Margery Sharp Rhododendron PieI was really excited to find out that Dean Street Press were republishing in their Furrowed Middlebrow imprint Margery Sharp’s first novel, “Rhododendron Pie”, as well as several of her others. While I know people who have read this novel, it was always almost impossible to find, and although it was on my “look out for these when in secondhand book shops” list, I didn’t think I’d ever happen upon it. You can see all the delights that have just come out on the Furrowed Middlebrow blog – they have also kindly sent me an ebook of Stella Gibbons’ “The Pink Front Door” which I will read and review soon, and have concentrated just on these two writers this time around. Of the Margery Sharps, I’m delighted to say I’ve only so far read “The Foolish Gentlewoman“, so I will be collecting the rest of these, including this one in hard copy, as I go, too.

Such a pretty cover, too, which sums up the setting of most of the book, with the sweet frame that all the books in this imprint share.

Margery Sharp – “Rhododendron Pie”

(01 November 2020)

What a delight this book is, and not a pale reflection of later work as some first novels are, but a fully formed excellent read, subtle, funny and moving. We meet two ancient Sussex families, the Laventies, shunned but gossiped about in the village for their poor entertaining and lack of community spirit, proudly standing apart with their superior intellects, morals and aesthetics, and the cheerful chaotic Gayfords who Ann, the youngest Laventie, grows up being taught to despise for their picnics and heartiness.

The faultline between the two families is subtle, and needs teasing out – and of course the practical and jolly Gayfords, who do also know how to stand up for themselves, do tease it out in the end:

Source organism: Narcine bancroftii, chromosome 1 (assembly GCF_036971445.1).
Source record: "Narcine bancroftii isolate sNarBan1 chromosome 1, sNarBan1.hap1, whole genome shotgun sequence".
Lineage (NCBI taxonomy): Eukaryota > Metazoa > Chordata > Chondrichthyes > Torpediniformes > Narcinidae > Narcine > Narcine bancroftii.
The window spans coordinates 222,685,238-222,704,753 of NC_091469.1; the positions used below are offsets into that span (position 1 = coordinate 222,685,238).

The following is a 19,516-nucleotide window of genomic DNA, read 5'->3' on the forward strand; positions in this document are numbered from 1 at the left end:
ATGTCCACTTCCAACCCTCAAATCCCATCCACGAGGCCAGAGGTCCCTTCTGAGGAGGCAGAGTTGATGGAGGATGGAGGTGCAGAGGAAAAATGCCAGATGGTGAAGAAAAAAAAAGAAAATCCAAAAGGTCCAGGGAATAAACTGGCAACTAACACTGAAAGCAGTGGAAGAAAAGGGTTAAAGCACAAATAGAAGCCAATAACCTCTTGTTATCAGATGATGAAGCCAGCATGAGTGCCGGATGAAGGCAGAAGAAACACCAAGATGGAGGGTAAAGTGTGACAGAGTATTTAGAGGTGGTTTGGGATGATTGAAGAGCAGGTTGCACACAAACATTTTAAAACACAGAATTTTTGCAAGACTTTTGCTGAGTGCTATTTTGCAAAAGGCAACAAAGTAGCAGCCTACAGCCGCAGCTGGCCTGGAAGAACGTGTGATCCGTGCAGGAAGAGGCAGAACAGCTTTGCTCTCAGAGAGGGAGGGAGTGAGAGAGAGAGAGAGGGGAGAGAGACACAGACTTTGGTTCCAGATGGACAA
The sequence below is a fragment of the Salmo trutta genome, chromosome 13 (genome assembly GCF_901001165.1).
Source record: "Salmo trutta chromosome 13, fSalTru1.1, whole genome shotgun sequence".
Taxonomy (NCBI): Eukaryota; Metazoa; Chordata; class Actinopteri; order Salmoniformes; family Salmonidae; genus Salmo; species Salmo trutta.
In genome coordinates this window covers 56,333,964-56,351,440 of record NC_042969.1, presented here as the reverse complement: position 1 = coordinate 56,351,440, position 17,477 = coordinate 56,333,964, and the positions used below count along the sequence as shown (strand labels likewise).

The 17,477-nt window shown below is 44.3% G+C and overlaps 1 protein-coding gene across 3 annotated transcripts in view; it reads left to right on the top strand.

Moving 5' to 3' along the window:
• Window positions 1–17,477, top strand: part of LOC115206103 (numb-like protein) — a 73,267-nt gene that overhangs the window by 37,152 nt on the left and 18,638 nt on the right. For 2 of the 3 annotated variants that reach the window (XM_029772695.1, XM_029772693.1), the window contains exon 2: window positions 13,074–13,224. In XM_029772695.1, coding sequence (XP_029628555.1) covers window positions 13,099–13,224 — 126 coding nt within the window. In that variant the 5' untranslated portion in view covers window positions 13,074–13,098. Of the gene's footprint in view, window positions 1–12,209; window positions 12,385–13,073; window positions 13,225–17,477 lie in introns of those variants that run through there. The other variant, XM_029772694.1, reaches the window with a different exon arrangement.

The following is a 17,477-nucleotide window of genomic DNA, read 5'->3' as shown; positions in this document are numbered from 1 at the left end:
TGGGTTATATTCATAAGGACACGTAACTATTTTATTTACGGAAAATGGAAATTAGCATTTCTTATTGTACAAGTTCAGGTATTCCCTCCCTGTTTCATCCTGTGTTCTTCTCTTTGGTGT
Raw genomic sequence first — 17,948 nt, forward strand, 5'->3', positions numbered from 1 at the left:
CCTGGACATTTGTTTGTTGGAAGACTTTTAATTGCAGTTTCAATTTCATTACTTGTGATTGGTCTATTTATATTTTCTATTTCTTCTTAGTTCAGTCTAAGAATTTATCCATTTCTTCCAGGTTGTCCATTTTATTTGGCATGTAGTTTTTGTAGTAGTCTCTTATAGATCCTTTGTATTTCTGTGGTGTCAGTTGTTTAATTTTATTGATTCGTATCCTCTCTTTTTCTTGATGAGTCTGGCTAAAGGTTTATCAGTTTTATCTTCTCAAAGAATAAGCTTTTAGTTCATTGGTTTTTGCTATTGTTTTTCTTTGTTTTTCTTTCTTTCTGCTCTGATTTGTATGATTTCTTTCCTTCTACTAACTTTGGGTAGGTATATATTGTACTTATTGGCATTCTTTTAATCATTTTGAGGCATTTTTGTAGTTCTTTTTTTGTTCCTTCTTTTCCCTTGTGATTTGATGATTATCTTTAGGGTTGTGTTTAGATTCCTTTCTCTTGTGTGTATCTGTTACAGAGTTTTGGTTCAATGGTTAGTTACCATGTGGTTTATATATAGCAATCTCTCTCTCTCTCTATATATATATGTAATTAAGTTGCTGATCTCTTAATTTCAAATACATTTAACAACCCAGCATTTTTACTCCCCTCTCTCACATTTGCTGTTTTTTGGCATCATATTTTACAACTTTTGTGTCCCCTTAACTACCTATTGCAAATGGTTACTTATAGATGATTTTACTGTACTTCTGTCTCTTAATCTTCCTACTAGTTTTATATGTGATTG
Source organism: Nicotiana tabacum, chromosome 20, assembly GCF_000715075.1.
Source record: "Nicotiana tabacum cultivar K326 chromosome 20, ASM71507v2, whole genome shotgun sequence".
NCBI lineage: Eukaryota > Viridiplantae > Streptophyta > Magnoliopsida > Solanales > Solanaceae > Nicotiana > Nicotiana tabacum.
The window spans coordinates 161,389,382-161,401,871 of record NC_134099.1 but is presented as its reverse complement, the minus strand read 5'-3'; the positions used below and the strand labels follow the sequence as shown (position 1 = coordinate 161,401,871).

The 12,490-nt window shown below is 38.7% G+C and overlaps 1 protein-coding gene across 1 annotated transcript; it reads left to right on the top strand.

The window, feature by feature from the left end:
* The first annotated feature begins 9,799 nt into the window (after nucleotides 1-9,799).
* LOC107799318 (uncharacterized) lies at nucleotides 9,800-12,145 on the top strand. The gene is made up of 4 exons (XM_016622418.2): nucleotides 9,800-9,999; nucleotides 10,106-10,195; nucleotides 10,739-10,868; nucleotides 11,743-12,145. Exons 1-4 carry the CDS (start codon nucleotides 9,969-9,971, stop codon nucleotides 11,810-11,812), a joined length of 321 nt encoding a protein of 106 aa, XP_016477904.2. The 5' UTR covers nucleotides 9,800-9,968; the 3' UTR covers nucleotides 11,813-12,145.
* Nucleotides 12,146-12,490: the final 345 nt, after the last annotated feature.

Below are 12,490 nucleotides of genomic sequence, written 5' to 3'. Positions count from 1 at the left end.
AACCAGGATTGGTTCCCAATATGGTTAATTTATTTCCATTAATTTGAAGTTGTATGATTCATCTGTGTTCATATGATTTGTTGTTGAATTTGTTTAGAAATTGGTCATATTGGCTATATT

[It’s] one of your family methods. Every now and then you do something deliberately ordinary, but in inverted commas, so to speak, just to see what it feels like.

They’re not Bohemian as such, the country setting allowing for eccentricities in families, but they’re certainly free-thinking and pretentious, no one really having a job but living as art (Elizabeth does write essays for literary magazines; Dick flirts with being a sculptor, but when the scales are lifted from her eyes, Ann realises how poor an artist he is). Ann as an adult finds it ironic that of all the young women in the country who might be presented with the option to live in sin, she’s about the only one whose family would heartily approve … but does she, when it comes down to it?

We open and close the book with children’s birthday parties, and while Ann seems to toe the family line through the first part of the novel, her reaction to the flower pie which is a family tradition she inherited from her older siblings says everything about her. She’s been trained to start her sentences with “but”

because it made them sound translated from the French. Why this should have been an advantage was too subtle to explain.

(how delicious that is!), however her natural vitality and love for simpler things is always fighting to get to the forefront. As she experiences a bit more of the world – a trip to London, staying in love interest Gilbert’s friend’s impossibly arty flat; a couple of innocent outings with John Gayford and encounters with his peculiar Aunt Cecilia, and a wedding that moves her unexpectedly – her true nature gradually dawns on her.

We suspect Mrs Laventie, made an invalid by a riding accident and existing under a series of beautiful throws, brought back by her husband after each of his indiscretions, might just be the saving of her daughter when she falls ill and Ann – and only Ann – finds out just what goes into running this big house of luxury and aesthetics – oh, yes, hard work and elbow grease. So everything is set up with little clues so very competently and beautifully.

The side characters, from the flapper waif, Delia to John’s enormous family and the villagers, are beautifully drawn, too, even if some of them are ‘types’, and Aunt Cecilia is a joy:

Did you hear she ran into a charabanc the other day on the way to Arundel and the magistrate said he was sorry to learn that the driver had had to complain of her language? Rather a triumph, I call it. She asked after you.

You start wanting something for Ann that she doesn’t know she wants herself, and bit by bit, village event by village event, we build to it. Margery Sharp was already a master of her art in her first novel, and it’s an absolute delight.

Thank you to Dean Street Press for sending me an ebook of this lovely novel in return for an honest review.